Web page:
Abu-Taleb said he’s not giving up hope on the project, stating: “The bases are loaded and we have two outs (Mariano’s and Jewel), but we could have a home run next week.”

Village hall 

Development was only part of the story out of Oak Park Village Hall in 2017. The year started off with the departure of Trustee Adam Salzman in February for a new job as executive director of the Chicago Legal Clinic. The board chose trustee candidate, and former Oak Park Township trustee, Jim Taglia as his replacement.

Trustees also gave themselves a pay raise in 2017. The raise was approved in 2016 but did not go into effect until after the April election this year. The mayor’s pay increased from $10,800 to $25,200 while trustee pay also more than doubled from $7,200 to $15,000. In February, the board approved a $10,000 raise for Village Manager Cara Pavlicek, increasing her salary to $187,000.

The board, following an 11th hour meeting at village hall, also decided to allow a pay raise imposed by the county for those making minimum wage. Residents turned out in a big way at village hall, largely in support of the minimum wage increase from $8.25 to $10 an hour and increasing a dollar each additional year until it reaches $13. 

Trustees made headlines this year approving a $146 million budget that increases the tax levy by 5.7 percent, following recent levy increases of 9 and 13 percent. Trustee Dan Moroney said reducing the tax levy was among his top priorities upon taking office.

The lowered figure was achieved through a variety of cuts to various projects, but one expensive program — the Divvy bicycle-rental program — was held harmless in next year’s budget. Trustees revealed that the program, which launched in Oak Park in 2016, could cost the village approximately $200,000 this year. Low participation in the program is the culprit, they said. According to one trustee, the village pays approximately $17 every time someone gets on a Divvy bike. The board plans to further review the program next year.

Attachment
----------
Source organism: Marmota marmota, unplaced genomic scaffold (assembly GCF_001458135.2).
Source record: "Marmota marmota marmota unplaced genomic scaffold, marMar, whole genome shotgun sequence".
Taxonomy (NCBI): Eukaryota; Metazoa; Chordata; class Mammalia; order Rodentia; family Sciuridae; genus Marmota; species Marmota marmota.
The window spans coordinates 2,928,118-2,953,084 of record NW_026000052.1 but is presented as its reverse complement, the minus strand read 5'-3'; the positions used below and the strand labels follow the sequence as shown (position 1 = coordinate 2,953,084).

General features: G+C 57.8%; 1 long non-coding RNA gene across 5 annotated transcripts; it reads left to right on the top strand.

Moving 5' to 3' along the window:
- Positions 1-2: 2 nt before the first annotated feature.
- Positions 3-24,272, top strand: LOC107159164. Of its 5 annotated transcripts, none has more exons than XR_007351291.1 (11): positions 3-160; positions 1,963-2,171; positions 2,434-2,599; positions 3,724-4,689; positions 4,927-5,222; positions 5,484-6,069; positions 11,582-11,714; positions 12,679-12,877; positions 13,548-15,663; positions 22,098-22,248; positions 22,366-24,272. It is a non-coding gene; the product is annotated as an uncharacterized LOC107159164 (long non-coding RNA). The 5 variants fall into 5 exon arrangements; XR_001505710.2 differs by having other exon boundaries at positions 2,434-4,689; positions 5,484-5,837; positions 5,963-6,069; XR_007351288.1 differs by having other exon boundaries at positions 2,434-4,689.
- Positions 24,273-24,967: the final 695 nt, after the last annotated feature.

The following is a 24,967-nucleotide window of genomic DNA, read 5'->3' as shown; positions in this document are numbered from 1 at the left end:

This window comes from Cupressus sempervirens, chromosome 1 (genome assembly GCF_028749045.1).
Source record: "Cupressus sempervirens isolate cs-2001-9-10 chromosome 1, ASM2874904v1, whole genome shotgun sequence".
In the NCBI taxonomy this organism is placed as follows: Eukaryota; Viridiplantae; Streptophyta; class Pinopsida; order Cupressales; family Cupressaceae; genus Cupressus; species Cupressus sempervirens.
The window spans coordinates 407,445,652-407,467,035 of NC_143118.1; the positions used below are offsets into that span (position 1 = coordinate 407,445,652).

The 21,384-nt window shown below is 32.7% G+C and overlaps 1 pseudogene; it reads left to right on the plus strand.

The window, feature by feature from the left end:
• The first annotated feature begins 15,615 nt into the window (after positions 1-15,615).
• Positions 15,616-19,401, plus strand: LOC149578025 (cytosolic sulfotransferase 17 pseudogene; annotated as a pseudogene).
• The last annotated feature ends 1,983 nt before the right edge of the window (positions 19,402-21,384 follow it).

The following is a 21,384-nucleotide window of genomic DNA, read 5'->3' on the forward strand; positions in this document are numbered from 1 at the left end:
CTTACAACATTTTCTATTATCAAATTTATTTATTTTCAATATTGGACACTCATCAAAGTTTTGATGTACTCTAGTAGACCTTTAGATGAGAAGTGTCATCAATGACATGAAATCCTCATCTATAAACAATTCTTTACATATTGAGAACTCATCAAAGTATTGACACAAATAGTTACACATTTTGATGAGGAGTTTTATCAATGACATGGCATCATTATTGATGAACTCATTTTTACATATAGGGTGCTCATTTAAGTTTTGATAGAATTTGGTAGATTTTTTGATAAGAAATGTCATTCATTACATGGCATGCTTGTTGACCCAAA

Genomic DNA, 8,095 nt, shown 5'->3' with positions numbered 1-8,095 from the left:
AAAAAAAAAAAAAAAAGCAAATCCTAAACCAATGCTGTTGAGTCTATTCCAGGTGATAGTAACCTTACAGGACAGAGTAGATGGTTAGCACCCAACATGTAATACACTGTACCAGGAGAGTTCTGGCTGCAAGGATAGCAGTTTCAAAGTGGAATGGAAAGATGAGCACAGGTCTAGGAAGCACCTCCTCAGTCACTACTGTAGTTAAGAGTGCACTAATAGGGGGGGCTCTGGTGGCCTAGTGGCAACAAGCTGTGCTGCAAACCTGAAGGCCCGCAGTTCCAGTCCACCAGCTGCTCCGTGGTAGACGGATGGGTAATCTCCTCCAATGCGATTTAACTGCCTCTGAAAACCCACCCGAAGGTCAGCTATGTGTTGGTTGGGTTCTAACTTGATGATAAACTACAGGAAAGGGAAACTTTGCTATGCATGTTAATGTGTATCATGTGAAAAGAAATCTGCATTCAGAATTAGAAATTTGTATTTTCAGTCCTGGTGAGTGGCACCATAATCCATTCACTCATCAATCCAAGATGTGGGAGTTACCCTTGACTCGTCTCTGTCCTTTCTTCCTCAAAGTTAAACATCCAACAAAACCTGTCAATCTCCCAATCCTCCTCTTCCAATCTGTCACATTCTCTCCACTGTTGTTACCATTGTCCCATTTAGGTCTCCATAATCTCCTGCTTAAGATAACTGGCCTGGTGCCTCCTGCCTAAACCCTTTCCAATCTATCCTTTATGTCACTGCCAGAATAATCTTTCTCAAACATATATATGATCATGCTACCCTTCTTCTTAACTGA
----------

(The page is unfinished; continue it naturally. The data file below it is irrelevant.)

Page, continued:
Crime in the village

Crime stories took center stage this year, in large part due to the increase in carjackings throughout the village. The trend is not limited to Oak Park — police have seen an uptick across Chicagoland. Several attempted carjackings in late November and early December prompted Oak Park police to hold a town hall meeting at village hall. 

“We border the third largest metropolitan area in the country, and violent crime is up nationally this year, and certainly we have our challenges, but we’re prepared to address the challenges,” Oak Park Police Chief Anthony Ambrose told residents at the packed meeting.

Police also have been on the lookout for those firing BB guns in and around the village. The shootings have become a common occurrence, with vandals causing thousands of dollars in property damage. Those shootings have not been limited solely to property. On Halloween night a Chicago man was shot in the left cheek by a BB gun in the 900 block of Mapleton Avenue.

Crime news made headlines this year when police busted three massage parlors in the village, two for prostitution and one for operating without a license. Those businesses were permanently closed. 

Police also conducted a sting on an employee of the corner convenience store Austin Pantry at the corner of Austin Boulevard and Chicago Avenue. In September, police arrested an employee of the store and charged him with 17 counts of heroin sales and possession. The village pulled Austin Pantry’s business license.

On the environment

The village made some headway on environmental initiatives this year, approving a plastic bag ordinance that charges a 10-cent fee for both paper and plastic bags at businesses with storefronts of over 5,000 square feet. That change goes into effect on Jan. 1.

They also approved a measure to increase participation in the village’s composting program. Residents can get the first three months free under the promotion, which is a value of about $45.

Solar power made inroads this year through the Park District of Oak Park’s installation of a new system on the roof of Ridgeland Common and Longfellow Center. The panels are projected to produce more than 125,000 kilowatt hours of energy a year for an annual savings of approximately $7,000.

And after an almost four-year hiatus, the village filled the position of sustainability coordinator, hiring Oak Park resident Marynda “Mindy” Agnew. That position had been left vacant after the departure of K.C. Doyle in 2014. Agnew will begin the year by implementing the single-bag fee ordinance and also be in charge of the community choice electricity aggregation program.